ImpactAlpha, Feb. 25 – Under pressure from investors and activists, the world’s largest financier of fossil fuels will quit funding new oil and gas developments in the Arctic and impose new restrictions on financing coal companies.
The policy, to be unveiled this morning by Jamie Dimon at the bank’s investor meeting, puts JPMorgan Chase on par with Goldman Sachs, which announced a similar policy in December (see, “Climate Finance 2020: Leaders and laggards in the race to net-zero”).
JPMorgan economists are warning of potential “catastrophic outcomes” and threats to “human life as we know it” in a climate change report that was leaked last week.
“JP Morgan Chase can’t not say something on climate right now,” Rainforest Action Network’s Alison Kirsch said, adding, “It’s nowhere near commensurate with their responsibility as the world biggest banker of fossil fuels.”
Activists are calling for even bolder action, namely a ban on new fossil fuel funding. JPMorgan’s fossil-fuel financing totaled $196 billion in the three years after the Paris Agreement was signed in 2015, according to RAN’s “Banking on Climate Change” report.
But like this month’s reversal by BP, Dimon’s effort to go from laggard to leader will put pressure on other CEOs (see, “Net-zero pledges by BP’s new chief raise the stakes for oil majors”).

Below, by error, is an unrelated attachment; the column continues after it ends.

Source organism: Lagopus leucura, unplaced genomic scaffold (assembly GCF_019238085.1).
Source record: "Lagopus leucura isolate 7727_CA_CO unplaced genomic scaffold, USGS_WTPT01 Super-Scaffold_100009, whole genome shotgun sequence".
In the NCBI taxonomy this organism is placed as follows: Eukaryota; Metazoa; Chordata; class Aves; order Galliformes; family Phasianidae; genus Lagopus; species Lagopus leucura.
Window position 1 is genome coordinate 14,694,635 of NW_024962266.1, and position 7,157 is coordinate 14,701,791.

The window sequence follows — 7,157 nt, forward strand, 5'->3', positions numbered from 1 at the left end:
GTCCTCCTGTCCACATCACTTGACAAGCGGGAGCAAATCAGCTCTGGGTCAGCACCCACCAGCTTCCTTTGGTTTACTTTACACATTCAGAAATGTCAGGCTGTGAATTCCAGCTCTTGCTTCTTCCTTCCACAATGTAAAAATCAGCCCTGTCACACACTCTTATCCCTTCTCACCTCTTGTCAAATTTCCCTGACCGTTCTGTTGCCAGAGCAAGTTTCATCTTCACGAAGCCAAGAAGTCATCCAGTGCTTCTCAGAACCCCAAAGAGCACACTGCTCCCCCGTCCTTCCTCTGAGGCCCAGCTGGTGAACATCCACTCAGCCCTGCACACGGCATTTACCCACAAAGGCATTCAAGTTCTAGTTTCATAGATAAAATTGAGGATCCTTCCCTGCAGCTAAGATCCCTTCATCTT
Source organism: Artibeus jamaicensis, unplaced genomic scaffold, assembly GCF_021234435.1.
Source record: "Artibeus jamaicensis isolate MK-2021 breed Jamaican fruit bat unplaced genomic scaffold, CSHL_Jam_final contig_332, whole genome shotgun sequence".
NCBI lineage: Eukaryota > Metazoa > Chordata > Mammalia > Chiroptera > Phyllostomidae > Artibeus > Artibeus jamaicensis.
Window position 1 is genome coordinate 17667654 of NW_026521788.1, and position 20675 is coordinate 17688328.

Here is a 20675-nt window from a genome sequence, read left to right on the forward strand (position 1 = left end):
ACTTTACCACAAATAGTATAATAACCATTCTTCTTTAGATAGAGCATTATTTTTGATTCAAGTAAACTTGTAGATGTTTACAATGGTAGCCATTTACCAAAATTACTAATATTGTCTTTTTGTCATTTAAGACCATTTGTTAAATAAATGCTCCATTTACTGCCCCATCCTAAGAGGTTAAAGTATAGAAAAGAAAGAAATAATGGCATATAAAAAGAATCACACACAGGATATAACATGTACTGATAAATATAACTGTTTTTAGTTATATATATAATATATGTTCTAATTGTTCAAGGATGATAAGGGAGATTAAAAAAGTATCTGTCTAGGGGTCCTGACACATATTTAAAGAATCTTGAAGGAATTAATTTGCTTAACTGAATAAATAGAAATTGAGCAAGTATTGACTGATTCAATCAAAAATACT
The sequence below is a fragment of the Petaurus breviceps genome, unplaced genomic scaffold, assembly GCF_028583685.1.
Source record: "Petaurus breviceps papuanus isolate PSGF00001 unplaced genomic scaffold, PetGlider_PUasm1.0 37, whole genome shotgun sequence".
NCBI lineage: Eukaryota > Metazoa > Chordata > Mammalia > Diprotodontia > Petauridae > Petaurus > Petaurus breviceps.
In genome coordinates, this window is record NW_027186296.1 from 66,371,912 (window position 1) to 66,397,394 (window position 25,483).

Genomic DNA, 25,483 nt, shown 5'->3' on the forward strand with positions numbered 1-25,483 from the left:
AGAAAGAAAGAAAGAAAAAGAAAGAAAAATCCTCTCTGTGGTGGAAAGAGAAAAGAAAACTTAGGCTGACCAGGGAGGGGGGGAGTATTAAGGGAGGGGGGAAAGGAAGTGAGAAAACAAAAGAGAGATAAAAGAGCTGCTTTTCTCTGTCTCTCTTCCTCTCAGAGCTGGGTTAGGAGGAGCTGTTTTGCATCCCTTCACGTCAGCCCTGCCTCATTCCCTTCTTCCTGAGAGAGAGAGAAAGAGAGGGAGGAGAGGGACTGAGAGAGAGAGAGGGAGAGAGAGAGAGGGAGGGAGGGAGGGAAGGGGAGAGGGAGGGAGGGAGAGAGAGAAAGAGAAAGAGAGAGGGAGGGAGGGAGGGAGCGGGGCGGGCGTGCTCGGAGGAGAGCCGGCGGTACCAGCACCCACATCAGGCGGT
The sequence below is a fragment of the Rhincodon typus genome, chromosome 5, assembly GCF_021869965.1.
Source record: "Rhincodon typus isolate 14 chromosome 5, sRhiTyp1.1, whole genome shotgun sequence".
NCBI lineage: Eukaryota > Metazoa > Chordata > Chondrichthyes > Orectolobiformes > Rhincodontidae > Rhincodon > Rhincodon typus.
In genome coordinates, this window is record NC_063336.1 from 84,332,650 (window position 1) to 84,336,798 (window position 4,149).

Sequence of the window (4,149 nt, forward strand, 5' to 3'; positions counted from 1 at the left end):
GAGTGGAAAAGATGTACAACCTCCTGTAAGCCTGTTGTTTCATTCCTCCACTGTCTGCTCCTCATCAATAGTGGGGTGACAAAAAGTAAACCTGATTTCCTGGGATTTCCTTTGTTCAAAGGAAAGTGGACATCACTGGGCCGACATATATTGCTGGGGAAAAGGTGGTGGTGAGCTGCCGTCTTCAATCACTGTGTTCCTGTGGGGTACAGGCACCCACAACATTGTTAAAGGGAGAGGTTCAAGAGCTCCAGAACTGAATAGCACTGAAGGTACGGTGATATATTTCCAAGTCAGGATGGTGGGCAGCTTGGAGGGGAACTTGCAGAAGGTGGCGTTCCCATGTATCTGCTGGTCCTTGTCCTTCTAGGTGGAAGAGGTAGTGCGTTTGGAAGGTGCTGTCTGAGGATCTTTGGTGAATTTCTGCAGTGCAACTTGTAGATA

Low bar. Banning coal financing is now table stakes for major banks. The industry’s deteriorating economics mean it’s not a risky move and coal already represents a tiny fraction of JPMorgan’s business. Missing from the bank’s new policy: restrictions on destructive and expansionary activities such as tar sands drilling, pipelines and deep sea drilling. “These are the things that make it clear they’re committed to an endless expansion of the fossil fuel era,” said 350.org founder Bill McKibben.
Hot seat. Longtime JPMorgan director Lee Raymond is the target of a campaign by shareholder activists to oust him. As CEO of ExxonMobil from 1993 to 2005, Raymond oversaw the oil and gas giant’s climate obfuscation campaign. Raymond is “uniquely poorly qualified to provide the oversight needed to protect long-term shareholder value,” Majority Action writes in an S.E.C. filing.
Green funding. JPMorgan said it would invest $200 billion in projects that further the U.N. Sustainable Development Goals, including $50 billion in green financing. In December, Goldman committed to $750 billion over 10 years to finance the climate transition and inclusive growth.
European leaders. Climate policies at both JPMorgan and Goldman Sachs lag European counterparts such as Crédit Agricole, BNP Paribas and UniCredit. The bank to beat: Royal Bank of Scotland, now called NatWest Group, which this month said it will become “climate positive” by 2025, capturing or eliminating more carbon than it emits. NatWest will halve emissions linked to its lending activities by 2030. Says Kirsch: “We need those ripple effects to cross the Atlantic.”